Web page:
With no time to load another round in the shotgun, she considered her Glock, but that was her last resort.

Brains over brawn—a cliché that had served her well in tighter situations. The bastard was big and lumbered toward her like a bear. Likely his size intimidated most men, but she wasn’t a man. And she wasn’t scared. Although she was good at pretending fear. She widened her eyes and sank into a crouch, raising a hand as though to cover her head.

Behind Mosby, Reaper groaned. “Goddammit, Burke. Use your fucking weapon!”

But she had a better idea. Killing was easy. And Mosby had sworn he’d never be caught, never spend another day in prison. She wanted the sorry asshole to spend years thinking about the fact he’d been bested by a woman.

As he rushed her, she kept her feet flat on the greasy floor and ducked to the side. Just as he came within reach, she swept out a foot and tripped him. On his way toward the dirty tile, she spun and clocked him in the back of the head with the butt of her shotgun.

He hit the floor hard, arms sprawled from his sides, and didn’t move.

Before he could stir again, she stuck a knee in his lower back, pulled back one meaty arm, and latched a cuff around his thick wrist, then repeated the action with the other. When he was secured, she shot to her feet and stood over him, at last withdrawing her Glock from its holster to point toward his ass in case he roused. She shot a quick glance over her shoulder at Reaper. “You through napping?”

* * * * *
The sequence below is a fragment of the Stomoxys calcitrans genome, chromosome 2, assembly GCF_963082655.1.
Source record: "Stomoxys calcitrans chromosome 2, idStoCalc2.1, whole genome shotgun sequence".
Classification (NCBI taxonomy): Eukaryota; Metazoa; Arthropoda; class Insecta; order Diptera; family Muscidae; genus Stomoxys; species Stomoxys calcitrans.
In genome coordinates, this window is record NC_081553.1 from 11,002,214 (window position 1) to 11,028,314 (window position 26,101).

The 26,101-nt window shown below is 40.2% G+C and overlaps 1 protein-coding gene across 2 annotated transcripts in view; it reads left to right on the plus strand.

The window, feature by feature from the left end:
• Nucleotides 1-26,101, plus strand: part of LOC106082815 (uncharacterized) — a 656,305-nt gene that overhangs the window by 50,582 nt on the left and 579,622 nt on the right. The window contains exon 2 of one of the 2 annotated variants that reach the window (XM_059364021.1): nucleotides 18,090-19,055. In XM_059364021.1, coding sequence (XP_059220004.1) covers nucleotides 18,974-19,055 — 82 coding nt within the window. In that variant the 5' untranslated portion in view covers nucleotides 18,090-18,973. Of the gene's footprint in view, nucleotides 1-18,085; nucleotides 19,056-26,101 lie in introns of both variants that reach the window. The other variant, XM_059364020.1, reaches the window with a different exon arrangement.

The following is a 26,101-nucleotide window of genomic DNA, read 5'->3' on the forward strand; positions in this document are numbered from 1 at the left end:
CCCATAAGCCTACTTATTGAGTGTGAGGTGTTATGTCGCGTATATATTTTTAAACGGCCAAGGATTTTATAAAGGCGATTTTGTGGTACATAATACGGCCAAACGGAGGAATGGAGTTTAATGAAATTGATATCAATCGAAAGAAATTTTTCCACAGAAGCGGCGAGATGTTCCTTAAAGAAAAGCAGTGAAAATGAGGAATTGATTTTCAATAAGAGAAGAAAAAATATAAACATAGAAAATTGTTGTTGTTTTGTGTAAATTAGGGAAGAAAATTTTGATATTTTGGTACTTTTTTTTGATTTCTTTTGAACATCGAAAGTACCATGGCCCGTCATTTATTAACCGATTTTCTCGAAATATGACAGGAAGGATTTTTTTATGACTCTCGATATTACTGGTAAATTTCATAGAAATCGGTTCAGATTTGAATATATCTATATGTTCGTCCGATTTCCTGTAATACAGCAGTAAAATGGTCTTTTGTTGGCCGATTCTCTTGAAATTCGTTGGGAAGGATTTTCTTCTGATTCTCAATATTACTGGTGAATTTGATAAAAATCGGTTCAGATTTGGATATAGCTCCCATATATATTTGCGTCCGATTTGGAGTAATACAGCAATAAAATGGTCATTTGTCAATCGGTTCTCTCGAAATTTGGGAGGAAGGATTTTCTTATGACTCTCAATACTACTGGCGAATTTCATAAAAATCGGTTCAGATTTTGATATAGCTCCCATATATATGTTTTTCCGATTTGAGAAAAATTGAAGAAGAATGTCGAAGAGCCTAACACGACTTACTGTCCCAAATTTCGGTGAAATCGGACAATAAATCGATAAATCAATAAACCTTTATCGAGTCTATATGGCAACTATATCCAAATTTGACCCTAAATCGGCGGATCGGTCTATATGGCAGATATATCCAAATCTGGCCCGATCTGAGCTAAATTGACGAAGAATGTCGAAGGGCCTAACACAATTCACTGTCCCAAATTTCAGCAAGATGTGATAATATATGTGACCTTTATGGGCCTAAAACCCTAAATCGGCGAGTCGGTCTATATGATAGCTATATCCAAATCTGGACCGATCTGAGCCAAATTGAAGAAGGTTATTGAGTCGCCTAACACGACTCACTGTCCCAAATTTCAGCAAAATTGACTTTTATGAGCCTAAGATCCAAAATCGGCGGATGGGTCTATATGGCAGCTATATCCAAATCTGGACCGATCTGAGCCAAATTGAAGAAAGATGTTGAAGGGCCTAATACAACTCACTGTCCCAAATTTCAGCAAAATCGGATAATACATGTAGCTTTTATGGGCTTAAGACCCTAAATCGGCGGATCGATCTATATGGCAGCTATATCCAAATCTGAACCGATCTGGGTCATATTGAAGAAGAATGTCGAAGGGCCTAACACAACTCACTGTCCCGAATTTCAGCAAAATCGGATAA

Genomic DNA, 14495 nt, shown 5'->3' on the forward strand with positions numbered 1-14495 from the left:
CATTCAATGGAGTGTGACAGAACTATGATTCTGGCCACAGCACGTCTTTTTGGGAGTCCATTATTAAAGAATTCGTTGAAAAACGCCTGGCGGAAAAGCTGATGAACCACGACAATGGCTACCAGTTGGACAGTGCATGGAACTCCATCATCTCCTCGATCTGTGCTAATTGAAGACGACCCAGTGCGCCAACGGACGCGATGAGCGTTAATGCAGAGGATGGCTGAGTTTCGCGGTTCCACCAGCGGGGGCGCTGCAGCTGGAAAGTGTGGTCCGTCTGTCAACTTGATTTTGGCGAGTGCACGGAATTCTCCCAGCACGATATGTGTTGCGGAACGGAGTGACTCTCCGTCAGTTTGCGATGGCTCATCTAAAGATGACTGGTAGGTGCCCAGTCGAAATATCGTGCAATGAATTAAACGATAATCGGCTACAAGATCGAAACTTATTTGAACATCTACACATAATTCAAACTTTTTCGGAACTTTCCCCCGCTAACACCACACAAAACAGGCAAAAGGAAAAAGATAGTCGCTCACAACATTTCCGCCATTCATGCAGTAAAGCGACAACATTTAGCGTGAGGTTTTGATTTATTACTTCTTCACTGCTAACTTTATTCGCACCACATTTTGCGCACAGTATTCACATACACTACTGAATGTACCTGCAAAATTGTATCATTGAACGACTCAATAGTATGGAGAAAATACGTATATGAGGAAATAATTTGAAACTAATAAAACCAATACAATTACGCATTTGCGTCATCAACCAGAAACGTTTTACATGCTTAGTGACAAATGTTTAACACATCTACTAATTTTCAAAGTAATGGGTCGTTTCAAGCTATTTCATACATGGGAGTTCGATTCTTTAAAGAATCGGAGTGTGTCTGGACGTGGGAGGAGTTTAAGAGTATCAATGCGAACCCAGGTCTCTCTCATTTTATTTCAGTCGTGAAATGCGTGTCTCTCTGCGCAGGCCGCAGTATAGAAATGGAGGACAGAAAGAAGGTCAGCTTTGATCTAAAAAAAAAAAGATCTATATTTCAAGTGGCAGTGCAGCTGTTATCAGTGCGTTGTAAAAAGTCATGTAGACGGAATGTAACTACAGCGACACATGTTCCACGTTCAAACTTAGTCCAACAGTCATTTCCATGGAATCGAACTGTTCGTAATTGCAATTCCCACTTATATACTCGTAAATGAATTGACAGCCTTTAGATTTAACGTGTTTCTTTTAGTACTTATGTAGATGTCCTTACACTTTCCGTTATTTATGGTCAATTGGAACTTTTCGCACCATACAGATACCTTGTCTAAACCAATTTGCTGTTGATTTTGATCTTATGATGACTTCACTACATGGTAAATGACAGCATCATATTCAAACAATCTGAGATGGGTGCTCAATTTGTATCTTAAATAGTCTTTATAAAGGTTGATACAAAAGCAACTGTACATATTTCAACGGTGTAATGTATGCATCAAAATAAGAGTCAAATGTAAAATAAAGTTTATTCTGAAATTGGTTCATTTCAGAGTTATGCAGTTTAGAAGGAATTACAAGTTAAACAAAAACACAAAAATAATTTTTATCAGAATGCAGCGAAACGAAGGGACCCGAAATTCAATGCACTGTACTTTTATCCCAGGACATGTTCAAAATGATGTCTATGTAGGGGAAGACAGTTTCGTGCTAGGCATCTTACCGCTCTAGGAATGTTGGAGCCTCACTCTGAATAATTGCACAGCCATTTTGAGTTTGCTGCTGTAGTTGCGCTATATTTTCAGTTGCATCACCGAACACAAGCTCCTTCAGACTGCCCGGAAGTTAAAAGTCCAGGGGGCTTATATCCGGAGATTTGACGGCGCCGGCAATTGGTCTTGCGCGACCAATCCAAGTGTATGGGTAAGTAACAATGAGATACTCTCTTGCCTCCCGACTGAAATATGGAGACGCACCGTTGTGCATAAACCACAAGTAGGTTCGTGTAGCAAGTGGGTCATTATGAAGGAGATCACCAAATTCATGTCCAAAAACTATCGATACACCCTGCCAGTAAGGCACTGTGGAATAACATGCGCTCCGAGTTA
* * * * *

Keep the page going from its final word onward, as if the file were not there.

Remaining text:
“Bitch,” he wheezed from the floor.

“He wasn’t armed. What’s your excuse?”

Reaper sat and leaned against the kitchen wall, working his jaw side to side. He winced. “I was just softening him up for you, babe. Nice takedown, by the way.”

And then he smiled—a real smile, not his usual one-sided smirk. She grinned, relieved that at last he saw her worth. “I’m still too scrawny to get his ass to our vehicle. You rested?”

He chuckled and pushed upward, not hiding a groan as he straightened. “Wait until I tell Fetch. He said you were a firecracker, and that I shouldn’t count you out in a fight.”